Freedom is far from guaranteed elsewhere in the country. That was clear after Muhammad Eshtewi, the mayor of the western port city of Misrata, was assassinated on 18 December 2017. Misrata, whose armed groups are nominally aligned with the GNA, is considered one of the more secure cities in the country.
Salem Hashem Ismail, an MP in the HoR, told reporters that various militias are attempting to sabotage the roadmap to elections by assassinating prominent figures, just as they did in 2014. Back then, Libya witnessed a spree of political assassinations leading up to a disastrous election on 25 June. The most high-profile killing occurred on election day when militants stormed into the home of Salwa Bughaighis, a prominent human rights lawyer, and shot her dead for presumably encouraging Libyans to vote.
Zahra Langhi, who co-founded the Libyan Women’s Platform for Peace with Bughaighis, told Zenith Magazine that she spoke with Bughaighis over the phone just moments before her death. She said she called Bughaighis immediately after she saw her post a photo on Facebook that showed her casting a vote in Benghazi.
“[Bughaighis] was aware of the risks. She told me, ‘Don’t worry Zahra, I’ll pack up and travel tomorrow,” recalled Langhi. “But I felt it. I told her, [Salwa] take care, the [militias] may do something mad.”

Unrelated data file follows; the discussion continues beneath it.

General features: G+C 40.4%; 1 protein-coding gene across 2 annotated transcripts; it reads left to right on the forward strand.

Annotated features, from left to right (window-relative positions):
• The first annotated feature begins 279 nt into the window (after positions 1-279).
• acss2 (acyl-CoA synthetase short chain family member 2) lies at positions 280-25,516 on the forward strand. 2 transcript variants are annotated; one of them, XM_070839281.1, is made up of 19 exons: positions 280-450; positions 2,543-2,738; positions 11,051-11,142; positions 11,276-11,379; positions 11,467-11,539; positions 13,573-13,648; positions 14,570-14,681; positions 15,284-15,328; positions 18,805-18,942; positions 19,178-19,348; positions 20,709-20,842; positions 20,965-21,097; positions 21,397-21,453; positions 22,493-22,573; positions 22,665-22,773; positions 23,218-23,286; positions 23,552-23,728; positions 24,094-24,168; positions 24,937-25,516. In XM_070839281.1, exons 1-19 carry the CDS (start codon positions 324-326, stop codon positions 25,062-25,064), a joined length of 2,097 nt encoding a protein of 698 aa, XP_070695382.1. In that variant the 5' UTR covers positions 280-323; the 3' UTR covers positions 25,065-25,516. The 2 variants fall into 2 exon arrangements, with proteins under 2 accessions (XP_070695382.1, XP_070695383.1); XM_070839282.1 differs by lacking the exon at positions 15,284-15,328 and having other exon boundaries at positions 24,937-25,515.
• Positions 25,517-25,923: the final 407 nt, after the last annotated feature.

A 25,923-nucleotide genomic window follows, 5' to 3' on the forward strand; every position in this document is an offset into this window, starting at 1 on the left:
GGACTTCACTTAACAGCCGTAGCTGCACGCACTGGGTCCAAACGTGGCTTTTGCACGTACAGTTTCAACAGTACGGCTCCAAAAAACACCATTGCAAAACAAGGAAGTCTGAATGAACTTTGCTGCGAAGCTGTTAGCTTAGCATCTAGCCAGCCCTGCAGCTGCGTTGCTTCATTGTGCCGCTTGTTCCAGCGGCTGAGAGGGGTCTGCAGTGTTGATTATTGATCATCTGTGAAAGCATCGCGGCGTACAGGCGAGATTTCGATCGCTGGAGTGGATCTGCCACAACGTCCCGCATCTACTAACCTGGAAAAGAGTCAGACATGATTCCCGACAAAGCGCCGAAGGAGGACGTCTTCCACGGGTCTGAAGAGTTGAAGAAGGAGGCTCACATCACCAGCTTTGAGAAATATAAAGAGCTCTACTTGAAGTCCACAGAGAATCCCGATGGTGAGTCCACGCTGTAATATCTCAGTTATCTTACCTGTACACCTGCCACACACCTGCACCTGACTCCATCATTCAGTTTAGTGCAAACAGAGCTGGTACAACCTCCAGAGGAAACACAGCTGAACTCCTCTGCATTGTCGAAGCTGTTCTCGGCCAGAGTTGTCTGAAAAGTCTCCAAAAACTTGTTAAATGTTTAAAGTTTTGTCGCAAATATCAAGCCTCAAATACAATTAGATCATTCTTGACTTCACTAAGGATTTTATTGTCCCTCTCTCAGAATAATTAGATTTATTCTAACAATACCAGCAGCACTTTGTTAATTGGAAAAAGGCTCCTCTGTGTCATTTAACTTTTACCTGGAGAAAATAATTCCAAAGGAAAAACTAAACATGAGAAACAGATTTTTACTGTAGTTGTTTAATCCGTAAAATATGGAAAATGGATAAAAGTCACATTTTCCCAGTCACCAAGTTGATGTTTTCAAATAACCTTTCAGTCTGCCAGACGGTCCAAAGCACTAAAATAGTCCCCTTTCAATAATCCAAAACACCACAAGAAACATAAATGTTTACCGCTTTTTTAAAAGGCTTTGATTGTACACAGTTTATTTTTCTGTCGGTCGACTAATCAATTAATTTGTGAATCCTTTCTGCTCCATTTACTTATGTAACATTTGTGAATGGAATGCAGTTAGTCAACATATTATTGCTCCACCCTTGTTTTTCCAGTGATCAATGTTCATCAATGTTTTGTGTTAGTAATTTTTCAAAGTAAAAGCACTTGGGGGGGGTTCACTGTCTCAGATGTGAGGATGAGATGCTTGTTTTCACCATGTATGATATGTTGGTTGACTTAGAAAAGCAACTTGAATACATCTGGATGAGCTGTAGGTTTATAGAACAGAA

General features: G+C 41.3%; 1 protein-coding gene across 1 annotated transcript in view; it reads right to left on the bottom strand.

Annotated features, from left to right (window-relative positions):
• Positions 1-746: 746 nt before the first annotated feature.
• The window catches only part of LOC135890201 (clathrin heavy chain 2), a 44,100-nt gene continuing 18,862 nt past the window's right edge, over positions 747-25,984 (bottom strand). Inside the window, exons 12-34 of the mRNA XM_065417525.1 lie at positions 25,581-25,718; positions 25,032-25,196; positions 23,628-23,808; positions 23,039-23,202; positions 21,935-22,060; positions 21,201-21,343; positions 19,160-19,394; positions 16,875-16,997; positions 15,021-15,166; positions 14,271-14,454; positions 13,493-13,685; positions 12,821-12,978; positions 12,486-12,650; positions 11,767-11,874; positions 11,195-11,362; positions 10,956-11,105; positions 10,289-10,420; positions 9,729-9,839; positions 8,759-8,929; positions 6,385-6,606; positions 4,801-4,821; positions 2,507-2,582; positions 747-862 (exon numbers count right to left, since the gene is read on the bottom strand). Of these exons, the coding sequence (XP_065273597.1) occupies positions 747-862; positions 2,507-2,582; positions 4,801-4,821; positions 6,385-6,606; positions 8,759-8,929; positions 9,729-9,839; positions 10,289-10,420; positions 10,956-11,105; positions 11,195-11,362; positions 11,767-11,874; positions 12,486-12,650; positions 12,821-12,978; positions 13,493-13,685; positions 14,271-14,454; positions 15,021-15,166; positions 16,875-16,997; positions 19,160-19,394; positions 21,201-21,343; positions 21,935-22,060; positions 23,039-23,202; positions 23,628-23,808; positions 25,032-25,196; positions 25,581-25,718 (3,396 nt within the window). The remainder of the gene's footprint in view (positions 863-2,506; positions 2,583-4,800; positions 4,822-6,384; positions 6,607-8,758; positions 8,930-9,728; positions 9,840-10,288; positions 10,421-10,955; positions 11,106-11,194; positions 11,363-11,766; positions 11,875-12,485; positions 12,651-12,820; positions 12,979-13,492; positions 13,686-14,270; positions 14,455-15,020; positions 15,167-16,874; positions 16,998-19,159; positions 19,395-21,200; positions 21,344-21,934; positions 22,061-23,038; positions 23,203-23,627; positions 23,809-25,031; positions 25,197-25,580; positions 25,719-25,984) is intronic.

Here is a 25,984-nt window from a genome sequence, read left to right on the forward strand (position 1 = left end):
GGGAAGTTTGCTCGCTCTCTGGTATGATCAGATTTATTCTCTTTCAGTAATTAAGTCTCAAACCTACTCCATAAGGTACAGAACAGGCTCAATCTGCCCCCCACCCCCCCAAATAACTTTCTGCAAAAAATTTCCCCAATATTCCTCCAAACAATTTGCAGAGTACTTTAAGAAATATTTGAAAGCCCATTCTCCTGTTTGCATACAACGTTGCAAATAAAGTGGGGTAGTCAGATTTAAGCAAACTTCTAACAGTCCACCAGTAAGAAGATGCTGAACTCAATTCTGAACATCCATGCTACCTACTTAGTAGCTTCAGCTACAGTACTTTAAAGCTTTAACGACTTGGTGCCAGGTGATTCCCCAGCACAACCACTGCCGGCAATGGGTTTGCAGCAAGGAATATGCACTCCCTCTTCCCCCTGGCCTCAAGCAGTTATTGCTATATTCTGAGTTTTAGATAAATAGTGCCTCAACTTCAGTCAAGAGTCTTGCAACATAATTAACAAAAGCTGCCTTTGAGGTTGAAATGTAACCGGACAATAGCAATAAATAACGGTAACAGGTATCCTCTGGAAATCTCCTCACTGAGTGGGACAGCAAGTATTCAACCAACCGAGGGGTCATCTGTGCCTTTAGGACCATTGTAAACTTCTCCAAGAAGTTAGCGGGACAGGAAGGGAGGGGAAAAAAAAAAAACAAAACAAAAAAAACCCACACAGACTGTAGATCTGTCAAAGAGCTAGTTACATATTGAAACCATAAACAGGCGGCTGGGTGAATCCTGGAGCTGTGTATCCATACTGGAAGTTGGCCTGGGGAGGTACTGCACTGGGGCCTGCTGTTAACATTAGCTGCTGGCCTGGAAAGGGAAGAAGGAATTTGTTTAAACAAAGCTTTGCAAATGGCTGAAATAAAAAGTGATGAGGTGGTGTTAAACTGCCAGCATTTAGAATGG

As various stakeholders push for elections again, Langhi told the news website al-Monitor that Libya could experience a worse cycle of violence than in 2014. She also stressed that Libya needs to engage in a state-building process before sending citizens to the ballot box. In her eyes, stability will not be achieved unless local conflicts are resolved and fragmented institutions are unified. Only once that happens, she said, can the country think about adopting a constitution and preparing for free and fair elections.
“If Libya has elections at the end of 2018, then [Libya] would be repeating a terrible mistake,” she told al-Monitor. “I’m certain that the election wouldn’t result in a peaceful transition of power.”
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Yahya ibn Abi Kathir (769-848)